The BMW Enduro helmet has been specially introduced to go hand in hand with the GS range of bikes, and doesn’t disappoint.

In the Enduro, BMW has produced a helmet with a Kevlar and fibregalss outer shell. This makes it not only strongly impact resistant, but also very lightweight compared to other lids on test. The shell is bonded to an EPS inner shell, adding to the strength and lightweight qualities, and tips the scales at mere 138kg. An uber-lightweight carbon fibre version of the Enduro is also available – if you’ve a spare £875 in your pocket!

The liner of the helmet is removable and washable – always a bonus after a hot summer – and the cheek pads are replaceable.

The fastening for the helmet is of the double D-ring type, which is the safest and most comfortable style out there, and is easily adjustable.

The visor is injection-moulded, three-dimensionally formed with anti-scratch and anti-fog coatings, and these properties will last if the manufacturer’s cleaning guides are followed. The ratchet mechanism holds the visor in any position and allows good peripheral vision.

The visor can be removed in seconds for changing or cleaning with a quarter turn of the fastening screws, and allows for the use of goggles with ease.

The peak offers good protection of the visor/goggles from stray branches or twigs if riding off road, as well as an effec- tive sun shade. It also has minimal vibra- tion at higher road speeds and allows for lifesavers without your head being pulled around from the wind blast.

Ventilation is afforded by two vents on the top of the helmet with exhaust outlets behind a small spoiler. Two additional fixed vents are on the chin bar, to assist with visor misting. A removable chin cuff is a great feature for those chillier rides.

All in all I find it hard to fault anything about this helmet; its safety features and its comfortable, light weight make it ideal.

In a line: A great Enduro helmet to suit all, and not just for BMW owners

ABR Rating 8/10

Brand HJC IS-Muli £179.99


ADVENTURE HELMETSThe HJC IS-Multi is a Modular helmet, that is, it’s seven helmets in one! It’s a full-face, a Super Moto, an off-road; open-face (with visor and peak), open-face (visor only), trial-type (peak only) and open-face (no visor or peak), phew!

The helmet is fully homologated in both the full face and open face options.

It has a few accessories, to help with the various configurations, but in essence it’s a full-face helmet that can be converted into several others as you desire.

The shell is made from polycarbonate, although the finish of the paint and styling suggest it’s of a higher quality. The shell is bonded to an EPS inner, which helps absorb any impact to the shell. The inner is then covered with a removable and washable liner, which incorporates firm but comfortable padding.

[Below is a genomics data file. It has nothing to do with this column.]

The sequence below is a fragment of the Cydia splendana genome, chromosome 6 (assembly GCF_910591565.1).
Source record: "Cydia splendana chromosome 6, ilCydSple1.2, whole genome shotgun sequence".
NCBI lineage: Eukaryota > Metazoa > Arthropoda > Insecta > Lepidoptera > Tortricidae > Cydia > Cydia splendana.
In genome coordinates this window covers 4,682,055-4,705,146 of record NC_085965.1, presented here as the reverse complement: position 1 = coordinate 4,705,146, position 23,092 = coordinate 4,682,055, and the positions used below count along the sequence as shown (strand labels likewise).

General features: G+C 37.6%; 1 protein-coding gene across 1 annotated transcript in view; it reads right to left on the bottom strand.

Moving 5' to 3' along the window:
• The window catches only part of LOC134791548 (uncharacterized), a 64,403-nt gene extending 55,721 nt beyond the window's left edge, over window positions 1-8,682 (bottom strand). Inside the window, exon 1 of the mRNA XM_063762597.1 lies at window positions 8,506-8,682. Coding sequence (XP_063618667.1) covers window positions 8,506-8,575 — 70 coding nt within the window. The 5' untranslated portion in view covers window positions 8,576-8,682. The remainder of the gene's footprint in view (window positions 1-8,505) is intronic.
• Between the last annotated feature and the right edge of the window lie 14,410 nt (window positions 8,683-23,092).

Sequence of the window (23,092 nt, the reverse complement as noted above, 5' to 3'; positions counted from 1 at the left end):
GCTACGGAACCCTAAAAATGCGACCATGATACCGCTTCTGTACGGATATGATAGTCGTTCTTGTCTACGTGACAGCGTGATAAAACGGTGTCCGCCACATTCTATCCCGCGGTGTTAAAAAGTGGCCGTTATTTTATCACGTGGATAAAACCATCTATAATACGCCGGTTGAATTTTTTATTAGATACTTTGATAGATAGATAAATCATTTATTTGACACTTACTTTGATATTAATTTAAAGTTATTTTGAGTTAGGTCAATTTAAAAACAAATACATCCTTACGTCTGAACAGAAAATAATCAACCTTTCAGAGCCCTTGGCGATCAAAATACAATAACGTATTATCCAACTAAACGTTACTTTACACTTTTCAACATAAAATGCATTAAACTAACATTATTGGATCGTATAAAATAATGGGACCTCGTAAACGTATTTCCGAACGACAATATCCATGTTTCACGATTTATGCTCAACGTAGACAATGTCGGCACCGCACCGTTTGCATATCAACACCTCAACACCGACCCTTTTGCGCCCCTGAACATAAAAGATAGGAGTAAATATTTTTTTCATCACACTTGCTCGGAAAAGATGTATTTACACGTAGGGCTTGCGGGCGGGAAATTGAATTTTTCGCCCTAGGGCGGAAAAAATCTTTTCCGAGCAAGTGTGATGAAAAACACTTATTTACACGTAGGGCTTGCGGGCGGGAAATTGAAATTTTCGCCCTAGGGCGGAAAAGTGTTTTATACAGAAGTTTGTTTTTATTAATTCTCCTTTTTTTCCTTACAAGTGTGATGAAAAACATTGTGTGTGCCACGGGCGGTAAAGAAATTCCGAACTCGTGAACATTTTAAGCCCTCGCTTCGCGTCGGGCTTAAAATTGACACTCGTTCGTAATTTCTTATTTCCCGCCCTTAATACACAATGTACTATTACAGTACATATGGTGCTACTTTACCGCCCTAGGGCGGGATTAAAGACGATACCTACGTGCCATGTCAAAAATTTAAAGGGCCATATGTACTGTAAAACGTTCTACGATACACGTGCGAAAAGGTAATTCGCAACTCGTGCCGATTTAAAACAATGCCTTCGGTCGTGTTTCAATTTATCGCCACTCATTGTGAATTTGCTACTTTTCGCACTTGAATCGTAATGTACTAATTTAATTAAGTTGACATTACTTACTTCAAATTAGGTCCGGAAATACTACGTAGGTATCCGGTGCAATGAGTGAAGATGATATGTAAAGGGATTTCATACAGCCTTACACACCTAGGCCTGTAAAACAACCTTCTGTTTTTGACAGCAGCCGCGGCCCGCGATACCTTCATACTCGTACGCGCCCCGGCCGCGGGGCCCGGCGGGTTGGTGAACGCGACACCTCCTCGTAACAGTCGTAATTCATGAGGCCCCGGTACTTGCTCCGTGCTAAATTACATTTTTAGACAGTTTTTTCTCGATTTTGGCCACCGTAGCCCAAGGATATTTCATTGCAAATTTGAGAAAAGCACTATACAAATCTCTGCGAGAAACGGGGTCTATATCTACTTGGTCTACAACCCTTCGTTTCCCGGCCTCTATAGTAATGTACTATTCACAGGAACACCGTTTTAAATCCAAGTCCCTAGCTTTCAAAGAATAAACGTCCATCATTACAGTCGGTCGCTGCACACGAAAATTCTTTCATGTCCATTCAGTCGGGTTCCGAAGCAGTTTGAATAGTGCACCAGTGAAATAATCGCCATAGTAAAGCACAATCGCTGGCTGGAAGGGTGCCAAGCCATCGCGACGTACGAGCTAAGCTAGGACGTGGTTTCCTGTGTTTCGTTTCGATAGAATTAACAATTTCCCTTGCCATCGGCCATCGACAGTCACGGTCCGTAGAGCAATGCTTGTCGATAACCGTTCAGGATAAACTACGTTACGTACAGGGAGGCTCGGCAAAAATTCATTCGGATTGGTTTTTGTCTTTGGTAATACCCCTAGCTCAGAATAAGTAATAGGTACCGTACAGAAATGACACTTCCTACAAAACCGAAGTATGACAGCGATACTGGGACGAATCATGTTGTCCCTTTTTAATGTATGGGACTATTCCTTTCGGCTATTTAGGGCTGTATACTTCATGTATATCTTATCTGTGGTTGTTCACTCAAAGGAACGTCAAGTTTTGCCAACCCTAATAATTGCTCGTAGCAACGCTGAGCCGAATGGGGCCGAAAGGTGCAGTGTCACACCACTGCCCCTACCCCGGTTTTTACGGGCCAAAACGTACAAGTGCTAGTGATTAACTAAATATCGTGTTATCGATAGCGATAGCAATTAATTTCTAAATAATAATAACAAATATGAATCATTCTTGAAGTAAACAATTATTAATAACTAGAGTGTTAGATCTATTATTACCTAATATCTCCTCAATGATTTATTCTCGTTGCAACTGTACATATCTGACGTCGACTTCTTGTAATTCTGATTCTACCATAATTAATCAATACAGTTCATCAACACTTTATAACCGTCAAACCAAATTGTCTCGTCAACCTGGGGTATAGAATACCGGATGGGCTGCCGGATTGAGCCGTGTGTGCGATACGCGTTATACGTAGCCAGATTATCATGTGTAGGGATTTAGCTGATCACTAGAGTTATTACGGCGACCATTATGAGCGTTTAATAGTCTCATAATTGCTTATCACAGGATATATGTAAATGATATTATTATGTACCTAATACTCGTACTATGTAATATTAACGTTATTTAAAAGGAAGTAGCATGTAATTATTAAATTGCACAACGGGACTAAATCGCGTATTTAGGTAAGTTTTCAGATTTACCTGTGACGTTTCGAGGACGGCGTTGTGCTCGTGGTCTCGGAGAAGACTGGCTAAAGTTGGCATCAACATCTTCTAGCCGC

The IS-Multi also incorporates a retractable sun visor, which is spring loaded, so only requires a touch of a button for it to automatically retract. I felt that the sun shield could be a little deeper and darker, but its operation is a nice feature.

The larger-than-large visor enables excellent peripheral vision and also includes a chin vent, to assist with any misting issues – the narrow chin bar has no vents. There is a removable mouth vent, which can be screwed to the chin bar, but for this to be used the visor has to be removed as it will not fully close when in place.

With the peak in place the visor fouls on the peak when opened, even with the peak at its highest position. This keeps the lower edge of the visor in the rider’s eye line.

On the road test I was impressed with the low noise levels, especially given the large visor, and the peak was sturdy, although I found that if I moved my head to the side at speed there was a droning noise caused by the interrupted air flow on the peak.

In a line: he IS-Multi is a well-thought-out design which offers a flexibility that many other helmets don’t

ABR Rating 6/10

Brand AGV AX8 Dual Evo £249.99


Can you feel The Force? This adventure helmet from AGV is styled for Star Wars fans everywhere! The angular design, deep chin bar (with added nose guard), obscurely shaped visor and spoiler-type peak put me immediately in mind of a Storm Trooper from that epic movie.

Despite being a quirky looker, though, it has all the quality you would expect from this Italian manufacturer.

The SSL (super-super light) shell is made from a Kevlar/carbon mix making it very strong and highly impact resis- tant. Bonded to the shell is the EPS inner, which will help absorb and spread the impact shock waves.

The Dri-Lex moisture management liner and padding has that quality feel to it and is also fully removable and washable, as is the rubber nose guard and the chin cuff, which are located top and bottom of the chin bar. The double D-ring fastening strap is used on this helmet.

As mentioned the shaped visor is unique but works well. It has an anti-scratch coating as well as a ‘NFS’ anti-fog treatment. It has three detents on the ratchet and is very positive in operation, although the opening tab is on the small side for gloved hands. It stays in place at whatever position you want, though, and when it’s shut it’s shut and well-sealed against any ingress of water. There is enough space for goggles to be used, with or without the visor.